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Bulls land a kicker


---UB just received a verbal commitment from kicker Patrick Clarke from Hargrave Military Academy in Virginia, a source told The Buffalo News. The 6-foot, 175-pound Clarke visited the campus this weekend and gave a verbal commitment to coach Jeff Quinn this afternoon the source said.

UB was in need of a kicker following the graduation of A.J. Principe, the school's career scoring leader and a former walk-on. The Bulls have 18 verbal commitments and are now looking for help in the secondary.

---Rodney McKissic


---Rodney McKissic


No longer a Michigan man

Rodriguezx-large ---The end finally arrived for Rich Rodriguez. Rodriguez leaves after three seasons as Michigan’s football coach — a tenure marked by far more turmoil than usual in Ann Arbor and far more losses than in decades.

Rodriguez struggled at Michigan after succeeding Lloyd Carr. The team was 3-9 and 5-7 before finishing 7-6 this past season.

He also was found guilty of violating NCAA rules regarding practice time and off-field activities. The school was hit with three years probation in the case.

Speculation centers on former Wolverines player Jim Harbaugh leaving Stanford to fill the opening. But the Free Press reported Tuesday that Harbaugh is unlikely go to Michigan.

---Rodney McKissic


'Together We Stand' premiers Wednesday

The world premier of the documentary Together We Stand: The Story of the 1958 University of Buffalo Bulls Football Team will be held at 6:30 p.m. Wednesday at the Riveria Theatre in North Tonawanda.

Director Peter Johnson will make remarks at 6:45 and the film begins at 7 followed by a Q&A with Johnson and members of the ’58 team at 7:45. A free public screening of the documentary will be held at 5 p.m. Saturday at Riviera Theatre.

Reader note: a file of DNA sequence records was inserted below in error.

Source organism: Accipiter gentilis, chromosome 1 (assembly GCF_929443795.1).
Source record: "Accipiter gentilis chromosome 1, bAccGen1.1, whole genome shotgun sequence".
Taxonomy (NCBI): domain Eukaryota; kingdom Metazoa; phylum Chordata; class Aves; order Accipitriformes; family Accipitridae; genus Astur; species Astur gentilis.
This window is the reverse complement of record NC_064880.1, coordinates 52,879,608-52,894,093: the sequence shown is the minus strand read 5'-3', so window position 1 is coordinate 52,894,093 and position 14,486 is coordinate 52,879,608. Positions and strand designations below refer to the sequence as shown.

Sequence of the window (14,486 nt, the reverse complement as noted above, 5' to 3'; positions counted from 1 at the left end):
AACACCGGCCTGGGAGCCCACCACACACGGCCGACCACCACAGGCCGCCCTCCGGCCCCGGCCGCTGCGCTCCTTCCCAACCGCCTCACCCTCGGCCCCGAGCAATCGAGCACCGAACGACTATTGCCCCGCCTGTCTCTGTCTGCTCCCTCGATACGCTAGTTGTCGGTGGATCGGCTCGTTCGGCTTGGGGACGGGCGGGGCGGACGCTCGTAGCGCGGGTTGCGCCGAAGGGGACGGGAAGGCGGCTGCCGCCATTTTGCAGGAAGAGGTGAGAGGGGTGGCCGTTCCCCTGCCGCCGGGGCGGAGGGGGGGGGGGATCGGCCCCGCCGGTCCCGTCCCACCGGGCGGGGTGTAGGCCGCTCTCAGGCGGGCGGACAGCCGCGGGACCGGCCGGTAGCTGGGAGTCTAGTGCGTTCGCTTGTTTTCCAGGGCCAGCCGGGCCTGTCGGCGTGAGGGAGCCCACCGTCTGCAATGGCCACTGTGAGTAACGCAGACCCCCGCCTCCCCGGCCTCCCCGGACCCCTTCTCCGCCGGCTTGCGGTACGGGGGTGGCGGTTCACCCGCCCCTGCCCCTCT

A native of Buffalo and a graduate of St. Joe’s, Johnson is an actor and film maker who majored in acting and received film training from the New York Film Academy. His film company, Xavier Films, was established last year.

---Rodney McKissic



Q & A with ESPN's Thomas Morrissey


Thomas Morrissey, a graduate of Fredonia High School and UB where he was a history major, now works in production for ESPN where he’s been employed for nearly 10 years. Morrissey, pictured above with his family, is working graphics for tonight’s Sugar Bowl matchup against Ohio State and Arkansas and spoke to Campus Watch about his job and UB football.

How did you get your start in broadcasting?

I went to grad school at Arizona State with the hopes of going into sports television. An instructor at ASU knew people at ESPN and helped me navigate the way through in terms of getting a job. My first job [with ESPN] in 2001 was on college football and that’s always sort of been my favorite sport. My job back then was helping the crews get to the site so I would pack the bins and get video clips that they needed. You learn the ropes and then sort of progress along the ranks. Going out on the road is sort of the ultimate goal in terms of production.     

What’s your job description?